*  Dad was such a proud grandpa, and he loved Liam and Evan so much.  I know that it bothered him that he didn’t have the energy to run after the boys or get down on the floor to play with him the way he would have liked to, but to see his eyes light up whenever the boys came to visit him and Mom was something to behold.  Liam and Evan loved their Papa Cow, too, and they both talk about him often and miss him very much.
Cindy, Mom, Pepper, Dad and me
at our house on Bird Road

* While Cindy and I had many separate memories of Dad, we also shared wonderful times with him together.  Some of our earliest memories of Dad were when he’d take us horse shoeing with him around Livermore, Pleasanton and Dublin.  He would let us hand him whatever tools he needed to do his job, or just let us loose to play with the kids or dogs who lived at the various ranches.  We’ll never forget the smell of horses and sweat that lingered in his ‘67 Ford pickup.  It’s a scent that -- even today -- both of us find sweet.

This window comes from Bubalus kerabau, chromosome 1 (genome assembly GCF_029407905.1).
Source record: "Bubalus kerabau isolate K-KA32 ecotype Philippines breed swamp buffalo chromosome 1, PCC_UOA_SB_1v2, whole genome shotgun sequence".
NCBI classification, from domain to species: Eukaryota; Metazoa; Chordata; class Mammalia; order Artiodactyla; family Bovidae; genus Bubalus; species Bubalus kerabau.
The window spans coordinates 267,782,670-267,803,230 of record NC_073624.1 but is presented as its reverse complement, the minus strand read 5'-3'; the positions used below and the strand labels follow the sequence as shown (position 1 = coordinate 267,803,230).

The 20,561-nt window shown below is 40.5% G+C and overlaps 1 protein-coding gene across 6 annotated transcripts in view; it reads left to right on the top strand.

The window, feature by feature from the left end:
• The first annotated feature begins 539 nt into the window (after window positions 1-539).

* While we were growing up, our family didn’t take trips to Europe, or even across the country.  Instead, most of our family vacations happened up in the Sierra Nevada mountains, usually camping with a motley group of family and/or close friends.  I think that one year, we camped in Yosemite at least four or five times -- we experienced that magnificent place in every season.  Dad loved the mountains more than anywhere else in the world, and he instilled that same love in Cindy and me.  When Cindy and I were old enough to have summer jobs, our parents started occasionally going up to the mountains without us -- while we were excited that they trusted us enough to leave us at home alone, I think that we secretly were a bit envious and sad that they were enjoying our favorite vacation stomping grounds without us!